4 found

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  1.  6
    Spinoza's Conatus: A Teleological Reading of Its Ethical Dimension.Nese Aksoy - 2021 - Conatus 6 (2):107-130.
    In this article I examine how the teleological reading of Spinoza’s conatus shapes the ethical trajectory of his philosophy. I first introduce the Spinozistic criticism of teleology and argue contra many critics that Spinoza has a mild approach to human teleology. On the basis of this idea, I develop the claim that conatus is a teleological element pertaining to human nature. From the teleological reading of conatus, I draw the conclusion that Spinozistic ethics is inclusive of objective, humanistic, and essentialist (...)
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  2.  13
    Aristotle and Aristoxenus on Effort.John Bagby - 2021 - Conatus 6 (2):51-74.
    The discussions of conatus – force, tendency, effort, and striving – in early modern metaphysics have roots in Aristotle’s understanding of life as an internal experience of living force. This paper examines the ways that Spinoza’s conatus is consonant with Aristotle on effort. By tracking effort from his psychology and ethics to aesthetics, I show there is a conatus at the heart of the activity of the ψυχή that involves an intensification of power in a way which anticipates many of (...)
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  3.  7
    The Organic Roots of Conatus in Early Greek Thought.Christopher Kirby - 2021 - Conatus 2 (6):29-49.
    The focus of this paper will be on the earliest Greek treatments of impulse, motivation, and self-animation – a cluster of concepts tied to the hormē-conatus concept. I hope to offer a plausible account of how the earliest recorded views on this subject in mythological, pre-Socratic, and Classical writings might have inspired later philosophical developments by establishing the foundations for an organic, wholly naturalized approach to human inquiry. Three pillars of that approach which I wish to emphasize are: practical intelligence (...)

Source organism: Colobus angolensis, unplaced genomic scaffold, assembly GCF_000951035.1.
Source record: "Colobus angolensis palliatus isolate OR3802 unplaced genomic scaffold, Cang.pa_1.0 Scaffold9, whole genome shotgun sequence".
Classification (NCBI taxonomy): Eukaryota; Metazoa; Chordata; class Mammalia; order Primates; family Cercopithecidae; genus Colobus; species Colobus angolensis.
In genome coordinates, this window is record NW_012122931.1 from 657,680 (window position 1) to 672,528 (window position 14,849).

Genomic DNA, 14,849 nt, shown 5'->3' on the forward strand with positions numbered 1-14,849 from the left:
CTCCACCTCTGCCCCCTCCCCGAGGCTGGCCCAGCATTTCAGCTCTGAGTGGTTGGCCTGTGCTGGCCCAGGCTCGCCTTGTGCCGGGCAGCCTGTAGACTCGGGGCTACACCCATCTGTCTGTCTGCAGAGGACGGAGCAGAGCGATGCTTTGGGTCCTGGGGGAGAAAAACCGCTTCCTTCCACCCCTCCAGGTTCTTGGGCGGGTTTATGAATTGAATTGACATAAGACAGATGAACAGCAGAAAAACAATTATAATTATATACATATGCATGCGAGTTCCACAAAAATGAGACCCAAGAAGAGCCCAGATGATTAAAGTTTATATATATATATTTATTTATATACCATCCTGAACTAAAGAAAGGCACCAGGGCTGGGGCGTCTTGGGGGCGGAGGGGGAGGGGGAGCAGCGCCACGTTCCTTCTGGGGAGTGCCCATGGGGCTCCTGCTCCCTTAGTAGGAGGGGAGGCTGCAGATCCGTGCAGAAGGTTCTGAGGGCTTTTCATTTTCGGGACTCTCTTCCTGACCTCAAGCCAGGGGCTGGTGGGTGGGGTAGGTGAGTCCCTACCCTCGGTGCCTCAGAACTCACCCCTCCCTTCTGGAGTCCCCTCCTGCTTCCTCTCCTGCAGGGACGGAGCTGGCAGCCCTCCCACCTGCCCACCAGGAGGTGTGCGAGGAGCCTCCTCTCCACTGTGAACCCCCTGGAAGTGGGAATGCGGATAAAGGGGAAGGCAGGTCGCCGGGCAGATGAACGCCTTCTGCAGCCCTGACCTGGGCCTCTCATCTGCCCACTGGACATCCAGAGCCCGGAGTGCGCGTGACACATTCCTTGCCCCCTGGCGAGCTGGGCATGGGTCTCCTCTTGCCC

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  4. Shackling the Poor, or Effective Altruism: A Critique of the Philosophical Foundation of Effective Altruism.Iraklis Ioannidis - 2021 - Conatus 2 (5).
    Effective Altruism (EA) is both a philosophy and a movement. The main criticism on EA is that by donating to charities EA leaves fundamental moral issues such as global poverty and injustice intact. EA arguably does not promote radical institutional change which could lead to an ultimate eradication of the problems that may endanger people’s lives in the first place. In this article this critique is reinforced from a different point of view. The criticism on EA has been mainly on (...)
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